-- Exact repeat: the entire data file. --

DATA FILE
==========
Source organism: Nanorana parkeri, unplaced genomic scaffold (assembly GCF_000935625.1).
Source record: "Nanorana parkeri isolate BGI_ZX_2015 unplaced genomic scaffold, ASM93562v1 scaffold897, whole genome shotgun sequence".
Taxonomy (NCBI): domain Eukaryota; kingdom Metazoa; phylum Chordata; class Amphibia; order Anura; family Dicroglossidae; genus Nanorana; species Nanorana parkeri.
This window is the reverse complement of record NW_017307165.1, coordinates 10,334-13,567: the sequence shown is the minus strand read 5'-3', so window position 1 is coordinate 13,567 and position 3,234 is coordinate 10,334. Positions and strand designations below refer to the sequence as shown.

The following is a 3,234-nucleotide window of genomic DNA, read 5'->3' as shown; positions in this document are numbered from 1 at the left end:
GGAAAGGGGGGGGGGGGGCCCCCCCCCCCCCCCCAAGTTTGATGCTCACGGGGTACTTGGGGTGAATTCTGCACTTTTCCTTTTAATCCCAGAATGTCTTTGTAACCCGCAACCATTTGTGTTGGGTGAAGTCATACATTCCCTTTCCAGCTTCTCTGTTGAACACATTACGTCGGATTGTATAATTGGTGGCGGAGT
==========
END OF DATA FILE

Source organism: Nanorana parkeri, unplaced genomic scaffold (assembly GCF_000935625.1).
Source record: "Nanorana parkeri isolate BGI_ZX_2015 unplaced genomic scaffold, ASM93562v1 scaffold897, whole genome shotgun sequence".
Taxonomy (NCBI): domain Eukaryota; kingdom Metazoa; phylum Chordata; class Amphibia; order Anura; family Dicroglossidae; genus Nanorana; species Nanorana parkeri.
This window is the reverse complement of record NW_017307165.1, coordinates 10,334-13,567: the sequence shown is the minus strand read 5'-3', so window position 1 is coordinate 13,567 and position 3,234 is coordinate 10,334. Positions and strand designations below refer to the sequence as shown.

The following is a 3,234-nucleotide window of genomic DNA, read 5'->3' as shown; positions in this document are numbered from 1 at the left end:
GGAAAGGGGGGGGGGGGGCCCCCCCCCCCCCCCCAAGTTTGATGCTCACGGGGTACTTGGGGTGAATTCTGCACTTTTCCTTTTAATCCCAGAATGTCTTTGTAACCCGCAACCATTTGTGTTGGGTGAAGTCATACATTCCCTTTCCAGCTTCTCTGTTGAACACATTACGTCGGATTGTATAATTGGTGGCGGAGT